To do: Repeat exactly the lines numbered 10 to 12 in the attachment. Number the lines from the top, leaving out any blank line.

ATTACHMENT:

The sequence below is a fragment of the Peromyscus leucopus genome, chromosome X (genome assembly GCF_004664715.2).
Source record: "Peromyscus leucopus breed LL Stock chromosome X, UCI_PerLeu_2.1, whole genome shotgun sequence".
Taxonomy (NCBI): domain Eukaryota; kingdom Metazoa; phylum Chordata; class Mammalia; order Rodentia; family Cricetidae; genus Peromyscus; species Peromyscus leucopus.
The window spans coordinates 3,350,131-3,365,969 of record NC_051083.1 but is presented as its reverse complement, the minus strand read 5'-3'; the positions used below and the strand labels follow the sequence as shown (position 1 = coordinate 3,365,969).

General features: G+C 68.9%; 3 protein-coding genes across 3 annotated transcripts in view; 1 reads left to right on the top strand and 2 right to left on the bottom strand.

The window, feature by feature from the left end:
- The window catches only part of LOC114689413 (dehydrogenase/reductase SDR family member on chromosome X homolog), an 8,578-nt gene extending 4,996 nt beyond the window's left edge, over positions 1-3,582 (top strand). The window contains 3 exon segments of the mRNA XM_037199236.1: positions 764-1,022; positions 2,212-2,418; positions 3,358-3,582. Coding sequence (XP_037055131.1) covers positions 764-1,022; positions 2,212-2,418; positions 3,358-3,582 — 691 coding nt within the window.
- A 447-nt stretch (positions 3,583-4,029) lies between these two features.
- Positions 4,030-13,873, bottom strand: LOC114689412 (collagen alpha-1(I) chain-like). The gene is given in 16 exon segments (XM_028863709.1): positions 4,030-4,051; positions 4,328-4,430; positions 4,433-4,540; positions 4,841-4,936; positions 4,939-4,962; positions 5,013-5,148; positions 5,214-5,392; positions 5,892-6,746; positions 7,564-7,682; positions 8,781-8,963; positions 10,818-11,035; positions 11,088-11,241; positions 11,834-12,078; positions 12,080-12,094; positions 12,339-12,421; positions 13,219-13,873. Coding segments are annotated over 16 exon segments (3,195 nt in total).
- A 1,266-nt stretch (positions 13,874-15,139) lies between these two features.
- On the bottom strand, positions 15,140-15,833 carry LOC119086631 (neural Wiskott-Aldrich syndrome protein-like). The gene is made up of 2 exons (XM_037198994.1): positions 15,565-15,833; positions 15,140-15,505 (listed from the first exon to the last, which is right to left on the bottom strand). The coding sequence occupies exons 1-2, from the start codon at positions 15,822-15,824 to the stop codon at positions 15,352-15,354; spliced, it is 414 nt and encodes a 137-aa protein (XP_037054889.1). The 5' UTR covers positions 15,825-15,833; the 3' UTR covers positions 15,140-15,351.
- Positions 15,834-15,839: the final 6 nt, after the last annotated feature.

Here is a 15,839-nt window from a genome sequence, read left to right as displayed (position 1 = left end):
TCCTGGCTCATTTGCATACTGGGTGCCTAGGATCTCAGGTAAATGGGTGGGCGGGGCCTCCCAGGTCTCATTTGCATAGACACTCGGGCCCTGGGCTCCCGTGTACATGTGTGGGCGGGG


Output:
- A 1,266-nt stretch (positions 13,874-15,139) lies between these two features.
- On the bottom strand, positions 15,140-15,833 carry LOC119086631 (neural Wiskott-Aldrich syndrome protein-like). The gene is made up of 2 exons (XM_037198994.1): positions 15,565-15,833; positions 15,140-15,505 (listed from the first exon to the last, which is right to left on the bottom strand). The coding sequence occupies exons 1-2, from the start codon at positions 15,822-15,824 to the stop codon at positions 15,352-15,354; spliced, it is 414 nt and encodes a 137-aa protein (XP_037054889.1). The 5' UTR covers positions 15,825-15,833; the 3' UTR covers positions 15,140-15,351.
- Positions 15,834-15,839: the final 6 nt, after the last annotated feature.